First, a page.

You really can not go wrong with Canon or Nikon, so just choose whatever feels better in your hand.

You also mention mirrorless FF? This to me means Sony A7 series at the moment, and the lenses will be coming soon.

BernardLanguillier

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Re: Choosing the Right Camera System
« Reply #2 on: October 27, 2014, 05:28:09 am »

When people were praising the D750 for having a dedicated 1:1 image review button I was totally dumbfounded. This is a clear indication of the way Nikon removes functionality that could otherwise have been included.

On this particular point, I have configured my D750 so that a single click on the button in the middle of the rear joystick jumps to 1:1 zoom in both live view and review modes. You can configure the degree of zoom to 1:1, 2:1 (200%) just like on its bigger brother the D810.

Globally, I am not sure what exactly you mean by "nikon removing functions". The only one I can think of is the removal of the dedicated AF-ON button at the back, but I have configured my AE-L button to perform AF-ON. Other than that, the D750 has the same AF as the D810/D4s, which is really outstanding.

Fit the D750 with Nikon's f1.8 primes (85mm f1.8 and 20mm f1.8 are particularly outstanding but they are all very good, light and affordable) and you have something that is really hard to beat.

In case that can be of help, some images recently captured with the D750. https://www.flickr.com/photos/bernardlanguillier/sets/72157648041237962/

Cheers,
Bernard

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Re: Choosing the Right Camera System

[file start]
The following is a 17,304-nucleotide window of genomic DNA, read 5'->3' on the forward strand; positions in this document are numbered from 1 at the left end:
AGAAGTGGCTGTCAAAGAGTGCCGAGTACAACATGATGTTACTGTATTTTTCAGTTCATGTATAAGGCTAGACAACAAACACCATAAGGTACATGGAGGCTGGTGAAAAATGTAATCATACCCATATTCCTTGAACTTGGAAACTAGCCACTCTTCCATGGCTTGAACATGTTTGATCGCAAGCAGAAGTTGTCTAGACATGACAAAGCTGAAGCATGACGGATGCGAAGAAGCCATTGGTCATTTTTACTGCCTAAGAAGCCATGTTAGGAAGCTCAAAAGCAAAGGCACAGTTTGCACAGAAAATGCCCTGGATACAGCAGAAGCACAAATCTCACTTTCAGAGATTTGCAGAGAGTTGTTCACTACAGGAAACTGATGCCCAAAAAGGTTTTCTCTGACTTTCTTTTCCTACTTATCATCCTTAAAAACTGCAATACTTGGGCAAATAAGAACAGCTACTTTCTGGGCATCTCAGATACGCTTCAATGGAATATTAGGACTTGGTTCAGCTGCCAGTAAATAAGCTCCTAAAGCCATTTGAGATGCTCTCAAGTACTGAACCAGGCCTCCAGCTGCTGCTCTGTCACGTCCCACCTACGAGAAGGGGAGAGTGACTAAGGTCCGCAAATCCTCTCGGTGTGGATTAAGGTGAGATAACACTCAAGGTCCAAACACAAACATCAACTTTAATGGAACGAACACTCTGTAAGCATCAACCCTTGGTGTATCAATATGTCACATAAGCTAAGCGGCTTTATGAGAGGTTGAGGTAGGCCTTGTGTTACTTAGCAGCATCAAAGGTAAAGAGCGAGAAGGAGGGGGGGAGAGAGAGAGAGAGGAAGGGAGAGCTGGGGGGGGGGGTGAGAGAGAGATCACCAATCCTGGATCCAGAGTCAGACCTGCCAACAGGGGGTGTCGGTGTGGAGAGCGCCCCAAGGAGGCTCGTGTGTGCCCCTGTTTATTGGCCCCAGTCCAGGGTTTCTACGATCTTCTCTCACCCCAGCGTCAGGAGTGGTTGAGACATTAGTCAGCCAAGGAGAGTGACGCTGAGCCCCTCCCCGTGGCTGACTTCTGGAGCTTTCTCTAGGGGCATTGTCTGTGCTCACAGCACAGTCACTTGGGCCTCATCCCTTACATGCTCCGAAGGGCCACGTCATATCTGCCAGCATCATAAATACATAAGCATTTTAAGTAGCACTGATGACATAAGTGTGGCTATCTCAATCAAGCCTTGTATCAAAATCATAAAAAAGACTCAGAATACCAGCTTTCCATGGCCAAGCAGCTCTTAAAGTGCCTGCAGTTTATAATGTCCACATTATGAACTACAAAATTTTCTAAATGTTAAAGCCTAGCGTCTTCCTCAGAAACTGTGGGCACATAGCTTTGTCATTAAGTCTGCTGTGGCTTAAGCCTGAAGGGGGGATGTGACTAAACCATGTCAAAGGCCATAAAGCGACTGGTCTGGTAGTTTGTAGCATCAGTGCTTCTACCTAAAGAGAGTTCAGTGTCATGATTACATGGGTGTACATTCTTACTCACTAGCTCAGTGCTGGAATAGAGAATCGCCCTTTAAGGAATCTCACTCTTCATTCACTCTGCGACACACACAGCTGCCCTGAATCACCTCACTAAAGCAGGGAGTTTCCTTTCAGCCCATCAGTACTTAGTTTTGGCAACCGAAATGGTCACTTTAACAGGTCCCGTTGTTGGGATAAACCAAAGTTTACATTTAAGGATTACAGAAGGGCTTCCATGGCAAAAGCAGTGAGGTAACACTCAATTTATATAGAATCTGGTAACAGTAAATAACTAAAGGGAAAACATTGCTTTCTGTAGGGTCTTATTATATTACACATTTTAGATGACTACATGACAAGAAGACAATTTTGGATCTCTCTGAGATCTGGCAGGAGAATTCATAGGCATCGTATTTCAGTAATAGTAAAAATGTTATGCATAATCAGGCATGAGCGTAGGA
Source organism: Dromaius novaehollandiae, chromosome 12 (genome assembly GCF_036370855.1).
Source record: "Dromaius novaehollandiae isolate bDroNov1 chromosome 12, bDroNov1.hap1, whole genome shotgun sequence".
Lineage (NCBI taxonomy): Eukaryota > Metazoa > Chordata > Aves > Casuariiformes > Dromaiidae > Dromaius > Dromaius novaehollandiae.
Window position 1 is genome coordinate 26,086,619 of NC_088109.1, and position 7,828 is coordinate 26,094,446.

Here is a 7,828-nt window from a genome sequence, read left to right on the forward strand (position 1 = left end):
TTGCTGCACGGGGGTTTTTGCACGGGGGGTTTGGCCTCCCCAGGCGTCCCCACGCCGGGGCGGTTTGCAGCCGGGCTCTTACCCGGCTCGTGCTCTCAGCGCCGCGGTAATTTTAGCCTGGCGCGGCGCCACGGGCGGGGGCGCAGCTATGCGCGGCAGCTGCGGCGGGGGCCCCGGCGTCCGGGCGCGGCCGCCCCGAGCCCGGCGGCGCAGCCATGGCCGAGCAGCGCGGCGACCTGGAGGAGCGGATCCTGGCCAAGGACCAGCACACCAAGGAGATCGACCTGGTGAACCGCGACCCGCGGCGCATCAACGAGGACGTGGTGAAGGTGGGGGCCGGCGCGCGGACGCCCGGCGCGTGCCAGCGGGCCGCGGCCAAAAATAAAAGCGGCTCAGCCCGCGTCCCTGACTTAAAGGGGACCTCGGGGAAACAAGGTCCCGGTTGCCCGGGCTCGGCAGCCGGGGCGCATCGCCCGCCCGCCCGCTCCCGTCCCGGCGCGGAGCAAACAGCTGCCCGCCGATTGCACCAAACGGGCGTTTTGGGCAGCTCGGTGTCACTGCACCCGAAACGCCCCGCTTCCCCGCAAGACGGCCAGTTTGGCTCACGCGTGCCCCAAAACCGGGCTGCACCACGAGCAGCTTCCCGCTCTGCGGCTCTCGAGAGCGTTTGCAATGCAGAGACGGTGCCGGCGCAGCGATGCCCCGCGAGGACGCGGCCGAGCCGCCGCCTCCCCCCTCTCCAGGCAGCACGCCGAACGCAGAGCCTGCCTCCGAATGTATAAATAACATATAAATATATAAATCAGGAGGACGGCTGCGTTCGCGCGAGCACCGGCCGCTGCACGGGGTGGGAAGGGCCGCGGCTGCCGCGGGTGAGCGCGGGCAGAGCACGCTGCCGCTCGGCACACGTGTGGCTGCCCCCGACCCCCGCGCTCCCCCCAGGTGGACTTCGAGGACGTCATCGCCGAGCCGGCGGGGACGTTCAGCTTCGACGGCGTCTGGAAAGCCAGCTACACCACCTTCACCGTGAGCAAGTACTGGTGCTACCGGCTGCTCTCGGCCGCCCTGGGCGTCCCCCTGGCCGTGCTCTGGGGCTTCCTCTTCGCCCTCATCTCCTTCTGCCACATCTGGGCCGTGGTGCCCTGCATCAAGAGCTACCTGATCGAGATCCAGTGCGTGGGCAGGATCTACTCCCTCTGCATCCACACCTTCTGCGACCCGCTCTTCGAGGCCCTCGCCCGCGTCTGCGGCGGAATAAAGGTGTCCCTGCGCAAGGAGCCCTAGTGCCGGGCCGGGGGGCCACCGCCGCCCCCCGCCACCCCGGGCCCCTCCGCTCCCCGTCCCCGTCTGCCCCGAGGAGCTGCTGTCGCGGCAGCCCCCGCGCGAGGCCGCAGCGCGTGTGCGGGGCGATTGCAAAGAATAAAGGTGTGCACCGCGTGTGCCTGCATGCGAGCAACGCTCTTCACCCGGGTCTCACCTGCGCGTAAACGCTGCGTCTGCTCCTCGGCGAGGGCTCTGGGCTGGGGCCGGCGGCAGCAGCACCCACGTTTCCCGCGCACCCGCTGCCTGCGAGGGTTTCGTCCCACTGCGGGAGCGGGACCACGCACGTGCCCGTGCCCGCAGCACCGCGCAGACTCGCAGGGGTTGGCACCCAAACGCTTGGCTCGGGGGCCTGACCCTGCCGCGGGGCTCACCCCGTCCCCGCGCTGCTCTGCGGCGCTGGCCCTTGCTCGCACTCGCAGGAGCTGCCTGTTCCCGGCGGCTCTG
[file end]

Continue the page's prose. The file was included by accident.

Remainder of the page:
« Reply #3 on: October 27, 2014, 06:02:35 am »

Nick, I'd like to warn you of mistakes I have made over the past decades.  I kept changing gear, buying new and supposedly improved lenses and camera bodies.  In analog days, the body basically only held the film and lens.  There's more to it but I'll keep it simple.

Some 12 years ago it dawned on me, that I was continuously feeding the manufacturers and wasn't really getting any improved results (negatives or slides) or greater satisfaction while photographing.  With the switch to digital, I swore to use what I had and only undertake a major switch if any game-changing innovations were introduced.  I kept my Canon lenses, bought a 20D (or was it D20?) and have stuck to Canon ever since.

I've learned, that pleasure and satisfaction while being outdoors and performing my hobby was important.  The results from almost all gear were basically good enough for my purposes.  What I would consider today, if searching for a cameras system are the following details:
- do the macro lenses offer a tripod mount?
- does the body offer a viewfinder blind?
- does the body have one switch or button for mirror lockup?  (Nikon is far superior to Canon here)
- which lenses to I need and who offers them?
- how does the body and how to the lenses feel in my hand?
- how does the setup handle on a tripod?
- can I operate the gear with gloves?
- what is the weight of the gear?
- how good can a focus manually with the given viewfinder (a major concern with almost all cameras)

My Canon 5D MkIII lacks certain features I find important but these don't warrant a switch.  I've begun using the Fujifilm X system in parallel and I like it so much, that I'll be closely looking at next year's new lenses and the lovely X-T1 body.  I might switch to Fujifilm for good and get rid of my Canon gear.  That will leave me short in a few areas but that seems acceptable.

You failed to mention, which sort of photography youRe mainly interested in.  Hourses for courses.  Also, you didn't mention what your final output will be.  Both are important when making any decisions.
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Jim Pascoe

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Re: Choosing the Right Camera System
« Reply #4 on: October 27, 2014, 07:14:22 am »

Nick